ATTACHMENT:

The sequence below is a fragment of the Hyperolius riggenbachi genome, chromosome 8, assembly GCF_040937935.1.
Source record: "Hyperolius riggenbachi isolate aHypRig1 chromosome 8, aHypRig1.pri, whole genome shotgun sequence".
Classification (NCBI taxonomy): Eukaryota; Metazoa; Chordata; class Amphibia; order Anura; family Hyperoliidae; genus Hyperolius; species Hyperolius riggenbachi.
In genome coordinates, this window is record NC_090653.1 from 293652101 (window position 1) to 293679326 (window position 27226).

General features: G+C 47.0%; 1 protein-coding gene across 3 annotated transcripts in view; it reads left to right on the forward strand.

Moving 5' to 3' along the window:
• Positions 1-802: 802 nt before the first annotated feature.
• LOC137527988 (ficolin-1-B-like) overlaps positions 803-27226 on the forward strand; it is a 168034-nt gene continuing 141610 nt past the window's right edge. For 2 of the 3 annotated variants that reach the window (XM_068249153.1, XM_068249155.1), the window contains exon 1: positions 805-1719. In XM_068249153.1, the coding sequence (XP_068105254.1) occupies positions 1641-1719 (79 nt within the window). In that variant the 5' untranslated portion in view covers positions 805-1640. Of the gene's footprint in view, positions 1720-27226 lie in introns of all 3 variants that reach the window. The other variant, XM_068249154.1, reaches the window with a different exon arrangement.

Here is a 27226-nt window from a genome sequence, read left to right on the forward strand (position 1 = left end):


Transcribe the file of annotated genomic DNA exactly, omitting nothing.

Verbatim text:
The sequence below is a fragment of the Hyperolius riggenbachi genome, chromosome 8, assembly GCF_040937935.1.
Source record: "Hyperolius riggenbachi isolate aHypRig1 chromosome 8, aHypRig1.pri, whole genome shotgun sequence".
Classification (NCBI taxonomy): Eukaryota; Metazoa; Chordata; class Amphibia; order Anura; family Hyperoliidae; genus Hyperolius; species Hyperolius riggenbachi.
In genome coordinates, this window is record NC_090653.1 from 293652101 (window position 1) to 293679326 (window position 27226).

General features: G+C 47.0%; 1 protein-coding gene across 3 annotated transcripts in view; it reads left to right on the forward strand.

Moving 5' to 3' along the window:
• Positions 1-802: 802 nt before the first annotated feature.
• LOC137527988 (ficolin-1-B-like) overlaps positions 803-27226 on the forward strand; it is a 168034-nt gene continuing 141610 nt past the window's right edge. For 2 of the 3 annotated variants that reach the window (XM_068249153.1, XM_068249155.1), the window contains exon 1: positions 805-1719. In XM_068249153.1, the coding sequence (XP_068105254.1) occupies positions 1641-1719 (79 nt within the window). In that variant the 5' untranslated portion in view covers positions 805-1640. Of the gene's footprint in view, positions 1720-27226 lie in introns of all 3 variants that reach the window. The other variant, XM_068249154.1, reaches the window with a different exon arrangement.

Here is a 27226-nt window from a genome sequence, read left to right on the forward strand (position 1 = left end):